Background: The endotracheal suction was one of the critical requirements for severe neurosurgical patients in
the prevention of the airway-obstruction, pneumonia, atelectasis, and so on. There were two types of suction methods,
closed and open. In the literature, many reported the comparison of the two methods with variable factors, yet,
it was still controversial. In this study, we compared the two types of endotracheal suction methods based on the
pattern of the sputum cultivation, which was not discussed in the previous studies.
Methods: In 2010, 85 patients who had intubation tube for more than 10 days were evaluated in this study. A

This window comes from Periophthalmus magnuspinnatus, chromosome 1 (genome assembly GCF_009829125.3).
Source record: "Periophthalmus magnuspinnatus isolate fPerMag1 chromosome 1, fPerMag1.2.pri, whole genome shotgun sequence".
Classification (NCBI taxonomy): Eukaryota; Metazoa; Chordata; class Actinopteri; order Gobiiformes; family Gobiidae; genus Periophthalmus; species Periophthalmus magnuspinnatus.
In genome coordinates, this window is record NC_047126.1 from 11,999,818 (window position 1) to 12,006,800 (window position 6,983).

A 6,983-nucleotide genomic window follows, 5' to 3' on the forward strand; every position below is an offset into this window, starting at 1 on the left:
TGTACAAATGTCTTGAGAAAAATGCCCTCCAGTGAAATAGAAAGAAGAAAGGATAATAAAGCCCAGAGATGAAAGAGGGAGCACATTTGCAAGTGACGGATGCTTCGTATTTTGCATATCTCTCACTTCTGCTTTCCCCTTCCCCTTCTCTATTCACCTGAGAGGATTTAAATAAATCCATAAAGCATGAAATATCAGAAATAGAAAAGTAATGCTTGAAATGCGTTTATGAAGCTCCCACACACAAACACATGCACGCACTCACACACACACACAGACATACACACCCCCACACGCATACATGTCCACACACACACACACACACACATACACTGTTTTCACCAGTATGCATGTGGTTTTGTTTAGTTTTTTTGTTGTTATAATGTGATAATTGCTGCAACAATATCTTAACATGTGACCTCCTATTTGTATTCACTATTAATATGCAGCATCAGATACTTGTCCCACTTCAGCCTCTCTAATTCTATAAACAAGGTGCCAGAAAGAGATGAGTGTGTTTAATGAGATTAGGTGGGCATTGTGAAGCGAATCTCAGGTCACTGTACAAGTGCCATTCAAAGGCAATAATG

total of 55 patients were managed with an open suction method, while the other 30 patients were managed with a
closed suction method. All patients’ sputum culture was reported semi-quantitatively, and had been classified into 3
different groups, according to the culture pattern. The control group was defined in which the bacterial count was
not increased, whereas the non-control group was those with bacterial count increased. We investigated patients’ age,
gender, disease-type, suction techniques and the pattern of sputum cultivation.
Results: The non-control group was 45.45% in the open suction group, while it was 16.67% in the closed suction
group. On the other hand, more control group was observed in the closed suction group (36.67%), than in the
open suction group (25.45%) (p ＜ 0.05). There was no statistically significant difference in the analysis based on
the pattern of sputum cultivation, age, gender, and disease-type.
Conclusions: We suggest that the closed suction methods were more effective in the management of endotracheal
tube, according to the pattern of sputum culture.